The Los Angeles County Board of Supervisors commissioned RAND to conduct an independent research project to learn more about how these subgroups are formed, why they exist, what actions might be taken if it is determined that they have a significant impact on the Sheriff Department's mission, and whether they have affected community perceptions and trust in the department.
RAND researchers conducted an anonymous survey of the department's roughly 10,000 sworn personnel, receiving responses from 1,608 deputies and supervisors. Interviews and focus groups were conducted with 141 community leaders and members of the public. An additional 57 interviews were conducted with members of the Sheriff's Department and other county stakeholders.
“Our work provides an organizational perspective about the department's subgroups that has not been provided in the past,” Peterson said. “This provides a sense of why these groups form, where the groups fit within the culture of the Sheriff's Department and the variety of perceptions about the groups within the force.”
Among sworn officers surveyed, about a quarter felt that deputy subgroups can help motivate others within a station or unit, while a similar number believed they can hurt morale and alienate nonmembers. Nearly half of the deputies surveyed said the subgroups have no effect on a Sheriff's Department station or a unit's daily operations.
The report suggests that the wide geographic and organizational structure of the department plays a role in subgroups forming. Individual stations have their own histories and traditions, and more than half of those surveyed agreed that deputies typically feel more loyal to the unit or station where they trained than to the department overall.
Some department members interviewed said the subgroups facilitate social connection, ease transitions to other units where former subgroup members may transfer, and can help deputies find advice about challenging situations. Nearly a third of deputies surveyed also agreed that belonging to a subgroup can lead to special privileges, such as a choice of assignments or shifts.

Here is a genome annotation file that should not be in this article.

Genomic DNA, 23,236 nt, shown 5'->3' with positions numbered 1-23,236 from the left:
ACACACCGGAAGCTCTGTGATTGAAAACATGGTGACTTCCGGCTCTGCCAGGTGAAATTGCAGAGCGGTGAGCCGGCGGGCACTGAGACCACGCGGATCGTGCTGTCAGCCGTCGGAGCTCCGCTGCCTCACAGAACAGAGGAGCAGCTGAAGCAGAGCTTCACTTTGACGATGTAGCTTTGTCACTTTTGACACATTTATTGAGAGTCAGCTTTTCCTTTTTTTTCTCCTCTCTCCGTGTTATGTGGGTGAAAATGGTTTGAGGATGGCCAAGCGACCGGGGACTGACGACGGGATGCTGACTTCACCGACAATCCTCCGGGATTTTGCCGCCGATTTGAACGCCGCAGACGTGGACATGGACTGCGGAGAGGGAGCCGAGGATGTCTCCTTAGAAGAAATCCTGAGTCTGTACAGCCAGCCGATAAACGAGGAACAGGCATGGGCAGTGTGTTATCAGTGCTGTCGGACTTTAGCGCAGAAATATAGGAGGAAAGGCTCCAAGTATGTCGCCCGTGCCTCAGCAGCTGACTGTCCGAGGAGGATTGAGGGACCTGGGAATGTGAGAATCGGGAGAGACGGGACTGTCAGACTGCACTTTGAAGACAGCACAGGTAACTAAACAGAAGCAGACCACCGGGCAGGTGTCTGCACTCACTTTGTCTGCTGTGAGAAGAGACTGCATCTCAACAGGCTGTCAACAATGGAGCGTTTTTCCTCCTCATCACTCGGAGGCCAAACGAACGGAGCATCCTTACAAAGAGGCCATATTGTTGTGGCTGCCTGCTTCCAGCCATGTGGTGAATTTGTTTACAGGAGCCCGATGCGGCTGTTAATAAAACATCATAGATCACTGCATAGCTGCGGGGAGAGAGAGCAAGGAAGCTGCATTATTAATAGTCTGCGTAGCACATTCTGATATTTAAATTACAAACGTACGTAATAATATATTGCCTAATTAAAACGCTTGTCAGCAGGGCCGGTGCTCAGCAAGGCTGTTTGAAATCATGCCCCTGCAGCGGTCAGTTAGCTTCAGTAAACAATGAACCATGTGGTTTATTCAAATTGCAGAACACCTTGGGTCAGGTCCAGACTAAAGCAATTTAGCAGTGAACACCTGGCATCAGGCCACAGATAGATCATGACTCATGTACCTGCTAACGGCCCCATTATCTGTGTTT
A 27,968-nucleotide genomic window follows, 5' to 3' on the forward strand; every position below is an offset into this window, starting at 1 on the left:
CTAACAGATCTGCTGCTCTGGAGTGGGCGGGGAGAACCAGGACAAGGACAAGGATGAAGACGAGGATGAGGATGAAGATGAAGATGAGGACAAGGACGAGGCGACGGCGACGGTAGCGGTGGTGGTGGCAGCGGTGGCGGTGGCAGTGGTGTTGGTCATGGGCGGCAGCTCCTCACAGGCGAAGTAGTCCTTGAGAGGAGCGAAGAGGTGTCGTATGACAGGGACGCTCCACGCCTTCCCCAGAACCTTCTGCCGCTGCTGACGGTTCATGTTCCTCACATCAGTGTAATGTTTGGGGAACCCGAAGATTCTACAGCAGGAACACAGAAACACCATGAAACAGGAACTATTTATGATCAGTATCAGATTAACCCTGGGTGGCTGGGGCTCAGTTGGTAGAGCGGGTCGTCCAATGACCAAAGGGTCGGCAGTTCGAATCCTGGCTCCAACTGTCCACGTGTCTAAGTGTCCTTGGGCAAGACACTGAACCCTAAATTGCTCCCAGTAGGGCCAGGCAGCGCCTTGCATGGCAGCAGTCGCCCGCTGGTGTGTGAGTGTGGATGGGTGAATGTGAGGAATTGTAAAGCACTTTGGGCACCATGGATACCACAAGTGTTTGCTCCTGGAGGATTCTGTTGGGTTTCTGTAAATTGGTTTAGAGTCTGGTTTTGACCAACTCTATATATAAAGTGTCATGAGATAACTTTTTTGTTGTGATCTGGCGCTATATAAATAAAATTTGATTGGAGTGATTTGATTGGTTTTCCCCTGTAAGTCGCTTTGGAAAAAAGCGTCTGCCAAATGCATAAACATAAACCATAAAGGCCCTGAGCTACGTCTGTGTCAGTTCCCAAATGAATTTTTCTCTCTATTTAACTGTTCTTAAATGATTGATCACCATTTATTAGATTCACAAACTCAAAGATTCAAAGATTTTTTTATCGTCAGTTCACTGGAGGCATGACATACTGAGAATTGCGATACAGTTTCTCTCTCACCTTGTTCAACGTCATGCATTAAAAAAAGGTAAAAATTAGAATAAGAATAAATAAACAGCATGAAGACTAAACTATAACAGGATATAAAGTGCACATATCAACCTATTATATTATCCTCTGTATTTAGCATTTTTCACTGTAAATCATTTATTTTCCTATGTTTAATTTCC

Interviews with department personnel and survey results suggest that opinions are split about the subgroups. Responses from deputies ranged from “those who belong to a subgroup hold themselves and each other to a higher standard and are the best LASD has” to “they (subgroups) have destroyed many honest and hard-working deputies' lives and careers.”
Negative community outcomes associated with subgroups (e.g., excessive force) were perceived to be rare by those within the department, but are nevertheless extremely concerning to community members no matter their base rate.
Deputies who participated in the survey expressed mixed opinions as to what actions the department should take toward the subgroups. Overall, 37% said the subgroups should be prohibited, including 24% of those who had been invited to join a subgroup. More than half said the Sheriff's Department should break up subgroups by moving members to different stations or units.
“Producing long-lasting change in the Sheriff's Department may require changing fundamental assumptions that exist within the organization,” Peterson said. “Such change must begin with accounting for and managing organizational and subunit culture, while also committing to a holistic approach that builds up the workforce and emphasizes integrity.”
Other authors of the study are Dionne Barnes-Proby, Kathryn Bouskill, Lois M. Davis, Matthew Mizel, Beverly Weidmer, Isabel Leamon, Alexandra Mendoza-Graf, Matt Strawn, Joshua Snoke, and Thomas Goode.
The RAND Justice Policy Program conducts research across the criminal and civil justice system on issues such as public safety, effective policing, drug policy and enforcement, corrections policy, court reform, and insurance regulation.